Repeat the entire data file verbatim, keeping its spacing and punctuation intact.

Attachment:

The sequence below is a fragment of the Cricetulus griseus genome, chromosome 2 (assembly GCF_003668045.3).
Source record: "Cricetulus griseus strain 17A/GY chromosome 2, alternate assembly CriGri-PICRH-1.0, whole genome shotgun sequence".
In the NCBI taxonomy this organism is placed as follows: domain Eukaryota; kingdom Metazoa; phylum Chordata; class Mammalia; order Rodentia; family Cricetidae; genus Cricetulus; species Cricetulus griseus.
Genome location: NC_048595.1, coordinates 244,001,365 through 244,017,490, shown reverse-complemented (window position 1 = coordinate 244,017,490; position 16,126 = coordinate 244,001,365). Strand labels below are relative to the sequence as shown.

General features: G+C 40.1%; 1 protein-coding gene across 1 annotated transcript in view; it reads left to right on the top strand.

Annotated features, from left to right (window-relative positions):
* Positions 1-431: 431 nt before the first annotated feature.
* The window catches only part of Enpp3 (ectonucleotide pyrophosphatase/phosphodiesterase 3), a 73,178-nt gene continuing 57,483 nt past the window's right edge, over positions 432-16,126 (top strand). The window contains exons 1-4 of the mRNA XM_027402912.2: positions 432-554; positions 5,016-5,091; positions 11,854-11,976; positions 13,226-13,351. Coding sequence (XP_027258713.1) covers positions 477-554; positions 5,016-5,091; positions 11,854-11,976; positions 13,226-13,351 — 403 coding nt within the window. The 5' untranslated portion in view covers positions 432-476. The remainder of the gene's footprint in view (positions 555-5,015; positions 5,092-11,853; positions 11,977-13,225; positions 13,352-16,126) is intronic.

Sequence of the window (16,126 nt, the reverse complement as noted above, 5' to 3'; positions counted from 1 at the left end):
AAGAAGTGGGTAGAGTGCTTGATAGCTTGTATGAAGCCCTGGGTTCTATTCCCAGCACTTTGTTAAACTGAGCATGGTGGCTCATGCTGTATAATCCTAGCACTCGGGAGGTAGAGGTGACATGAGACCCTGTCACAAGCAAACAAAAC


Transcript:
The sequence below is a fragment of the Cricetulus griseus genome, chromosome 2 (assembly GCF_003668045.3).
Source record: "Cricetulus griseus strain 17A/GY chromosome 2, alternate assembly CriGri-PICRH-1.0, whole genome shotgun sequence".
In the NCBI taxonomy this organism is placed as follows: domain Eukaryota; kingdom Metazoa; phylum Chordata; class Mammalia; order Rodentia; family Cricetidae; genus Cricetulus; species Cricetulus griseus.
Genome location: NC_048595.1, coordinates 244,001,365 through 244,017,490, shown reverse-complemented (window position 1 = coordinate 244,017,490; position 16,126 = coordinate 244,001,365). Strand labels below are relative to the sequence as shown.

General features: G+C 40.1%; 1 protein-coding gene across 1 annotated transcript in view; it reads left to right on the top strand.

Annotated features, from left to right (window-relative positions):
* Positions 1-431: 431 nt before the first annotated feature.
* The window catches only part of Enpp3 (ectonucleotide pyrophosphatase/phosphodiesterase 3), a 73,178-nt gene continuing 57,483 nt past the window's right edge, over positions 432-16,126 (top strand). The window contains exons 1-4 of the mRNA XM_027402912.2: positions 432-554; positions 5,016-5,091; positions 11,854-11,976; positions 13,226-13,351. Coding sequence (XP_027258713.1) covers positions 477-554; positions 5,016-5,091; positions 11,854-11,976; positions 13,226-13,351 — 403 coding nt within the window. The 5' untranslated portion in view covers positions 432-476. The remainder of the gene's footprint in view (positions 555-5,015; positions 5,092-11,853; positions 11,977-13,225; positions 13,352-16,126) is intronic.

Sequence of the window (16,126 nt, the reverse complement as noted above, 5' to 3'; positions counted from 1 at the left end):
AAGAAGTGGGTAGAGTGCTTGATAGCTTGTATGAAGCCCTGGGTTCTATTCCCAGCACTTTGTTAAACTGAGCATGGTGGCTCATGCTGTATAATCCTAGCACTCGGGAGGTAGAGGTGACATGAGACCCTGTCACAAGCAAACAAAAC